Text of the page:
King Richard III must be wondering why he couldn't have been as popular in life as he is in death.
Two British cities are now feuding over the right to bury the hunchbacked king's bones, with the leader of a Yorkshire council claiming that the city of Leicester has had its chance and "misplaced" the monarch for 500 years and ought not to be trusted to look after him again.
Scarborough Borough Council's Conservative leader Tom Fox told the BBC: "It's only fitting Yorkshire is his final resting place. To be perfectly blunt, the people of Leicester misplaced him for more than 500 years. Would we really wish to entrust his remains to them again? I think not."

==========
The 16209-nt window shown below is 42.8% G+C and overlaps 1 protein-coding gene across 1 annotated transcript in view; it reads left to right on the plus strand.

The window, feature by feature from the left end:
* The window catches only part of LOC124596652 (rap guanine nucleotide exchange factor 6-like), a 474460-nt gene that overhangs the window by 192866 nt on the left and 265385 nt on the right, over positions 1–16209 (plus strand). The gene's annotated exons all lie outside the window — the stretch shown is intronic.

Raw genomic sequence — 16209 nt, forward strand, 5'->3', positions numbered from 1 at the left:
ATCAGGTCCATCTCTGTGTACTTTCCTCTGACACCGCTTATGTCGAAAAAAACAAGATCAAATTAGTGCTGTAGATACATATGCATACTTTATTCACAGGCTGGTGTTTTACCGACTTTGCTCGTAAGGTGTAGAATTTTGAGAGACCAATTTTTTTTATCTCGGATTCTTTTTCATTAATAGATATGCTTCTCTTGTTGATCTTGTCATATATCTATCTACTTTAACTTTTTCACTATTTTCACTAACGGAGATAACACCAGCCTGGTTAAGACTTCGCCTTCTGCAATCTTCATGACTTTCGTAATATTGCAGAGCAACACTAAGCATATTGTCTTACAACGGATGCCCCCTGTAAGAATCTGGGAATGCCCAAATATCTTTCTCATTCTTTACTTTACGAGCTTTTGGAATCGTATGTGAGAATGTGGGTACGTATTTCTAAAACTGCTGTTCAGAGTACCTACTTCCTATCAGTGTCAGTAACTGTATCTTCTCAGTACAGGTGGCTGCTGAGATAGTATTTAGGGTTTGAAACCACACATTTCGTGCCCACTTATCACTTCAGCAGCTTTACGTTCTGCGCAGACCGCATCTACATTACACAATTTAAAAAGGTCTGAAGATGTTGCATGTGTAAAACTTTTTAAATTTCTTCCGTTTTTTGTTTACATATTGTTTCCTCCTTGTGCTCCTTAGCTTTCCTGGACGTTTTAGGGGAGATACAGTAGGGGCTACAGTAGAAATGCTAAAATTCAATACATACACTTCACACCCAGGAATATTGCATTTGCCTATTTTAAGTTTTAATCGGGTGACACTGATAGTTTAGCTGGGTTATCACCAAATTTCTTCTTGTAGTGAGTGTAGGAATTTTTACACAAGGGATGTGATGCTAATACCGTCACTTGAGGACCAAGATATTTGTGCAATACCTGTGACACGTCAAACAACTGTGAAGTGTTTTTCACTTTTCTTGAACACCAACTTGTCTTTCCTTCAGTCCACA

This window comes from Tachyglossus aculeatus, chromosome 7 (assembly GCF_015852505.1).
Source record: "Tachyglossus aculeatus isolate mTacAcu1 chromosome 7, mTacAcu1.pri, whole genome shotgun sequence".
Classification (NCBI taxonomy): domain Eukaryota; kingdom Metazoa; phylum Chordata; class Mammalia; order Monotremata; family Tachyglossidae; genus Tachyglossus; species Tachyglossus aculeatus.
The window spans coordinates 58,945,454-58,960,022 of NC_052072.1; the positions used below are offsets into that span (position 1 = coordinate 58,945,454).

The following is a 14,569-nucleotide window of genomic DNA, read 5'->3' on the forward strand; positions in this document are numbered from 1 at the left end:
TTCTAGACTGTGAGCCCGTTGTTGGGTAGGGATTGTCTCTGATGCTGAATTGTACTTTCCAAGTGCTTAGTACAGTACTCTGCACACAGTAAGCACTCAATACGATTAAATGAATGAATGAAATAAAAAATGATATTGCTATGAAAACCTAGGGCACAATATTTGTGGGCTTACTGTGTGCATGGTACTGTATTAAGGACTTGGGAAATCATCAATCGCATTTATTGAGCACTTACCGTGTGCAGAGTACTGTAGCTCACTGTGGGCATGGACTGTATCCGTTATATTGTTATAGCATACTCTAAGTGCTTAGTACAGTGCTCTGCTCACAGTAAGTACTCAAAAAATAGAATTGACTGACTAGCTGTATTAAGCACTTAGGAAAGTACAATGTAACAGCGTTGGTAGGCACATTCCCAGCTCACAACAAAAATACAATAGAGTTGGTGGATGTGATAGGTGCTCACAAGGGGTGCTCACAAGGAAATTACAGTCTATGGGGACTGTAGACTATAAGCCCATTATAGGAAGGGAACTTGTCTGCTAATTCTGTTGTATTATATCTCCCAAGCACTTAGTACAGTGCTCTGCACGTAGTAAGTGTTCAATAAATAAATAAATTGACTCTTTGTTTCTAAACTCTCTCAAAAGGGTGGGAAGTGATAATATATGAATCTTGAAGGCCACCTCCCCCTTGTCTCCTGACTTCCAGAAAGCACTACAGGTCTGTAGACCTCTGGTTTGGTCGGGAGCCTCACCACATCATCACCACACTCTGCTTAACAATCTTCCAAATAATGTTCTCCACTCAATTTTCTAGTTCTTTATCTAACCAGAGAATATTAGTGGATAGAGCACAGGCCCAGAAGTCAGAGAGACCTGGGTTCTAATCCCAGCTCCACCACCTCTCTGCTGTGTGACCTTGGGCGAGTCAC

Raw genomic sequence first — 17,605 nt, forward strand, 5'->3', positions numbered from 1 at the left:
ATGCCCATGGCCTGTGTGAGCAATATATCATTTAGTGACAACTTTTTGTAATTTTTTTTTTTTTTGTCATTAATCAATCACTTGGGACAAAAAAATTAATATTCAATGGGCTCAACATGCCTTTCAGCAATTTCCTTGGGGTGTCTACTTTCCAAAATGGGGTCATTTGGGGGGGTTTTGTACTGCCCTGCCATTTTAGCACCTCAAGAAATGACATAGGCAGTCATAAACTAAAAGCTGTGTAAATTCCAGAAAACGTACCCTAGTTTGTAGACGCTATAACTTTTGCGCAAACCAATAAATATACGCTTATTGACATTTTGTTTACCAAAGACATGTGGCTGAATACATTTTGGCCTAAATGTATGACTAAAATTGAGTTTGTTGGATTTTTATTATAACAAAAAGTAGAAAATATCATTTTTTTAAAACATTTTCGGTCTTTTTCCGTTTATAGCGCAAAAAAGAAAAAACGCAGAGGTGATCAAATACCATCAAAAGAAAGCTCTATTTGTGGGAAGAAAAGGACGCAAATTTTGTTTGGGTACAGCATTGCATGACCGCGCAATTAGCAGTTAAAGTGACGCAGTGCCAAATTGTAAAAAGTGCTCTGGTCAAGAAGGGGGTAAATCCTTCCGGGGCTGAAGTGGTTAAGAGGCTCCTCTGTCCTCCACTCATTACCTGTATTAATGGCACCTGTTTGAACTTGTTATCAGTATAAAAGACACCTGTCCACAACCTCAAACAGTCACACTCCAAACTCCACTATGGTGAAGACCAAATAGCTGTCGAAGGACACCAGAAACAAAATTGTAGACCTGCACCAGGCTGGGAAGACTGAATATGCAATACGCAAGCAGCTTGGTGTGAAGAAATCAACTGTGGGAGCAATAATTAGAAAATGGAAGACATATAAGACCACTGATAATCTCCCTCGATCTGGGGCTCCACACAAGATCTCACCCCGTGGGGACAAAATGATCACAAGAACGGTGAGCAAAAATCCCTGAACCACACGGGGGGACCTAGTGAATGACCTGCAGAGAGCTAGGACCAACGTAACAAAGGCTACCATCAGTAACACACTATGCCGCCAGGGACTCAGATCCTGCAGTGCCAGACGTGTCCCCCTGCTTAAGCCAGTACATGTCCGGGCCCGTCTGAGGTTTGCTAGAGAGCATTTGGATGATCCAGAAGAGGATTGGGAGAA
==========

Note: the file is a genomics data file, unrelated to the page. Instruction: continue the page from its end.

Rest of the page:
It seems a bit rough to assume the negligent burghers of Leicester would make the mistake of losing him again, but the accusation is part of a Machiavellian bid (of which the scheming Richard would surely approve) to get the skeleton of the last Plantaganet (a word we can all now spell) buried at York Minster Cathedral.
But Leicester mayor Peter Soulsby said "the decision has already been made" to bury the king at the city's Cathedral.
Richard III's remains were found underneath a car park in the city, following an archaeological dig by the University of Leicester.
Sixty years and hardly a slip.